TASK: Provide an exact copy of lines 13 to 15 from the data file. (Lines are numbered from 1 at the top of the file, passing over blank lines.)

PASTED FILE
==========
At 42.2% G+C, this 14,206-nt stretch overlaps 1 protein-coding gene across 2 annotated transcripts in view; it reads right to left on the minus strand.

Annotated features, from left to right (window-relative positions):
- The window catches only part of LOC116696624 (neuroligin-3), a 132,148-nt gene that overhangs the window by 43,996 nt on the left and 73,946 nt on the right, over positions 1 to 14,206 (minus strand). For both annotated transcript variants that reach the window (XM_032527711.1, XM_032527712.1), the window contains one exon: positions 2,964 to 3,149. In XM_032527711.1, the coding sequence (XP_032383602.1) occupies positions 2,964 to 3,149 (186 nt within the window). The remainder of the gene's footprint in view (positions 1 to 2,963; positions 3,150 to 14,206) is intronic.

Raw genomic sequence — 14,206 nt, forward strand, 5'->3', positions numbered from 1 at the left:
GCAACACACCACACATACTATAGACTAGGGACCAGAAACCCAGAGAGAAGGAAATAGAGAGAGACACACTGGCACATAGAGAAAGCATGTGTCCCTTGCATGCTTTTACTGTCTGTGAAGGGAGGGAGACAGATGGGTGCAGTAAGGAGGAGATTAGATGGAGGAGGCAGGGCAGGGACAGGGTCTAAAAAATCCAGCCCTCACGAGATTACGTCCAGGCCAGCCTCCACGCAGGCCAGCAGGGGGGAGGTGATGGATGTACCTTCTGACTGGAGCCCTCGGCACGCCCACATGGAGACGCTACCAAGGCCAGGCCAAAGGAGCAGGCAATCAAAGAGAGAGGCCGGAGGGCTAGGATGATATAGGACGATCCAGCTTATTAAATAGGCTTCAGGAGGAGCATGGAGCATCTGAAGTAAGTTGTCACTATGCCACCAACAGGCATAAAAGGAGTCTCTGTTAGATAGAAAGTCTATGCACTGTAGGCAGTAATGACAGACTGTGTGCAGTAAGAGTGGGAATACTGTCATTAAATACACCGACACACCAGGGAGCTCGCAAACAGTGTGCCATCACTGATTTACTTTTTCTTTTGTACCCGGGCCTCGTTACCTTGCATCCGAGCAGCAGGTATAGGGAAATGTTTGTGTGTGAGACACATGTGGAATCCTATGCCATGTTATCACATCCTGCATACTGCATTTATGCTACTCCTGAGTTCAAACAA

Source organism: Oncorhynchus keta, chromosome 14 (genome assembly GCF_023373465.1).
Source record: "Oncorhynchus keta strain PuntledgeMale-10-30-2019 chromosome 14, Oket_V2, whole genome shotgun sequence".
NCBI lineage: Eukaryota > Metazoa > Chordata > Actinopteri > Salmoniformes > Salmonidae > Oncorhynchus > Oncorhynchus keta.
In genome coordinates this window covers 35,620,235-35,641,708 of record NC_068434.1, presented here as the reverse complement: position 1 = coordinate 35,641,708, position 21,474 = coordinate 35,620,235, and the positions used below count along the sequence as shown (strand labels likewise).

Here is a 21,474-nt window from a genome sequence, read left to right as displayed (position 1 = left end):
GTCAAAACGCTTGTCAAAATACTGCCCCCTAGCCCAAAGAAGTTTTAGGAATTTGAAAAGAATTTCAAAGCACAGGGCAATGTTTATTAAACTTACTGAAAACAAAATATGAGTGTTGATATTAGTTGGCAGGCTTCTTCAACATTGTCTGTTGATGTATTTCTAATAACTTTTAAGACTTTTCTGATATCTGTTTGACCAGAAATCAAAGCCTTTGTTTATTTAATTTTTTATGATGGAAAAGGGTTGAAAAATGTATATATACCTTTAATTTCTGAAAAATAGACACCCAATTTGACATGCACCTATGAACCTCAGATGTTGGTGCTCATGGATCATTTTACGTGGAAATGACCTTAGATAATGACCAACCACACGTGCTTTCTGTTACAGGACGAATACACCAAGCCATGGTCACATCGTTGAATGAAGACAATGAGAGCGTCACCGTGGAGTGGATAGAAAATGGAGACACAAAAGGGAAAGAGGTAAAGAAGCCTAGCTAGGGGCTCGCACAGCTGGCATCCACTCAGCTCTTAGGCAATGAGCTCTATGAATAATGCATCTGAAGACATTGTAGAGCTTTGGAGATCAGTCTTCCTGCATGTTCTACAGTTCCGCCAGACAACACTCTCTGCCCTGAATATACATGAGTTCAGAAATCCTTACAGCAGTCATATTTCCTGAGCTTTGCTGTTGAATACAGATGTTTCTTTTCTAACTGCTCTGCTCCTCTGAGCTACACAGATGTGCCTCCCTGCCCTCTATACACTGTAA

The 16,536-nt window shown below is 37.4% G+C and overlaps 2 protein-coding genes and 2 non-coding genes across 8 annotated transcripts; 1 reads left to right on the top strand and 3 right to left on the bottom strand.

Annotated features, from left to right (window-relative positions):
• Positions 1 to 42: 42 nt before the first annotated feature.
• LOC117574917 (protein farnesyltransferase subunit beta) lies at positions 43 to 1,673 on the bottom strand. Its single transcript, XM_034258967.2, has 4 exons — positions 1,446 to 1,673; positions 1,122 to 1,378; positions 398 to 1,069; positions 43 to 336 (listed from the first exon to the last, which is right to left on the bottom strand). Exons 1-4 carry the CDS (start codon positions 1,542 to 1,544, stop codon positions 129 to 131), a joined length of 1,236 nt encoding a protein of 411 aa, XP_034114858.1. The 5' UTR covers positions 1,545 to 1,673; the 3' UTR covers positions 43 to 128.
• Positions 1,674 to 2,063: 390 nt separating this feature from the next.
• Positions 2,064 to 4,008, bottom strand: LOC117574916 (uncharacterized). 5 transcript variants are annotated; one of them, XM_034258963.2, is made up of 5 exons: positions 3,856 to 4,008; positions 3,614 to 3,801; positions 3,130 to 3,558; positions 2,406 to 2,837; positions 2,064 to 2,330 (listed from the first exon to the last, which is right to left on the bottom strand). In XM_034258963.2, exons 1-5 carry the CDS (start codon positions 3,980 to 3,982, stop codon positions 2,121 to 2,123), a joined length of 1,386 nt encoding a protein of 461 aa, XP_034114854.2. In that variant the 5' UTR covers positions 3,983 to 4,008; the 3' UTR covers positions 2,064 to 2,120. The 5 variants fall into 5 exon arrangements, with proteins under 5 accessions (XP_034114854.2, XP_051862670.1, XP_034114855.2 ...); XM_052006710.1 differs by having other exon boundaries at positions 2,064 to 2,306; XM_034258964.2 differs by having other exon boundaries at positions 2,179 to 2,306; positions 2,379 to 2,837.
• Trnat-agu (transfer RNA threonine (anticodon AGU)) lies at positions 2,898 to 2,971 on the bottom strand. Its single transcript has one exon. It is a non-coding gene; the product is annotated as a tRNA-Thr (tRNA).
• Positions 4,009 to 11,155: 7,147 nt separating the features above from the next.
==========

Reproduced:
Annotated features, from left to right (window-relative positions):
• Positions 1 to 42: 42 nt before the first annotated feature.
• LOC117574917 (protein farnesyltransferase subunit beta) lies at positions 43 to 1,673 on the bottom strand. Its single transcript, XM_034258967.2, has 4 exons — positions 1,446 to 1,673; positions 1,122 to 1,378; positions 398 to 1,069; positions 43 to 336 (listed from the first exon to the last, which is right to left on the bottom strand). Exons 1-4 carry the CDS (start codon positions 1,542 to 1,544, stop codon positions 129 to 131), a joined length of 1,236 nt encoding a protein of 411 aa, XP_034114858.1. The 5' UTR covers positions 1,545 to 1,673; the 3' UTR covers positions 43 to 128.